After devising the proper methodology for your study, you’re ready to conduct the data analysis to produce the main findings from your research. The key to completing this step is software, and there are many tools available such as NVivo, ATLAS.ti, Dedoose, and MAXQDA for qualitative data as well as statistical programming languages such as SPSS, R, SAS, Stata, C, and Python for quantitative data. This can often be the toughest step to complete for doctoral students, especially if they’re not familiar with programming languages or have yet to acquire the knowledge needed to produce theoretically and conceptually valid results.
For qualitative data, analysis primarily relies on the reading and coding of interview and focus group transcripts, and digging into them to determine the major themes and findings from the research. There is extensive theory available to guide the coding process as well as the interpretation of data for many forms of analysis in qualitative research, from interpretative phenomenological analysis (IPA) or other specific phenomenological protocols, to thematic analysis, to the open, axial, and selective coding method most commonly applied to grounded theory research.
For quantitative data, the analysis often relies on the use of statistical software, and requires both a descriptive (or exploratory) analysis and an inferential analysis to produce statistically valid inferences. A descriptive analysis utilizes tools such as tables and plots to explore the data as well and specific research questions in more depth, prior to conducting inferential analyses, which confirm the significance as well as magnitude of the statistical association between the main variables in your research.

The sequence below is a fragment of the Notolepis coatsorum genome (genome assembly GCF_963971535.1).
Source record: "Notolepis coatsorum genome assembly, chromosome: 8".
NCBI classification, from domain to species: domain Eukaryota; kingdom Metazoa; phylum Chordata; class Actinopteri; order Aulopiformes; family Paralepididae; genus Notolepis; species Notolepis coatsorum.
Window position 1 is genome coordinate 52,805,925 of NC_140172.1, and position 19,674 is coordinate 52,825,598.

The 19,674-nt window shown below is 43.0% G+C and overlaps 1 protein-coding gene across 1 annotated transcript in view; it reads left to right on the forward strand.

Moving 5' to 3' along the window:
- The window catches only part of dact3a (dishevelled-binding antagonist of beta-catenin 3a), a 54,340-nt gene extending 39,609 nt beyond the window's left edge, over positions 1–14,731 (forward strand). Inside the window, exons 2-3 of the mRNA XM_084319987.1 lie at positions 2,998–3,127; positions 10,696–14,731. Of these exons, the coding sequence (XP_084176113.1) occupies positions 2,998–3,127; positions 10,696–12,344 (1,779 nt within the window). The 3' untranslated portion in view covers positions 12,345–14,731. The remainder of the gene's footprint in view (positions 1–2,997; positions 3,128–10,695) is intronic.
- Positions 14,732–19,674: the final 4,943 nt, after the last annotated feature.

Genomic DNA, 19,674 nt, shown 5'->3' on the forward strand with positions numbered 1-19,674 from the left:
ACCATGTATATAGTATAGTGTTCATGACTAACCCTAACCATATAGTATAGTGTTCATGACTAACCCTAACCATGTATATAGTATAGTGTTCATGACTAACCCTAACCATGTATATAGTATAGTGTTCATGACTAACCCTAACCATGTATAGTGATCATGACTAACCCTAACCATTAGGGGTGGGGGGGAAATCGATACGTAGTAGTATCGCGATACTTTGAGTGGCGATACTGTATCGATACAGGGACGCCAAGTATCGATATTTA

Along with our findings, we also need to present evidence that our research and analysis is academically valid. For qualitative studies, this entails a discussion regarding various facets of trustworthiness in data such as credibility, transferability, dependability, and confirmability. For quantitative studies, this amounts to checking that all of the assumptions of a statistical model (e.g. a regression or correlation) are satisfied, and discussing any potential bias that may have resulted from our methodology.
The final discussion and conclusion needs to focus on correctly interpreting the data analysis results, in addition to providing directions for future study – including any limitations of the study, in addition to any recommendations for future studies as well as implications for social change and theory.
We can assist you with every part of this, and our qualitative analysts, as well as our statistical consultants, are available for consultation every day. For free, customized feedback on how we can guide you through this stage of your dissertation, you can email or call us anytime.
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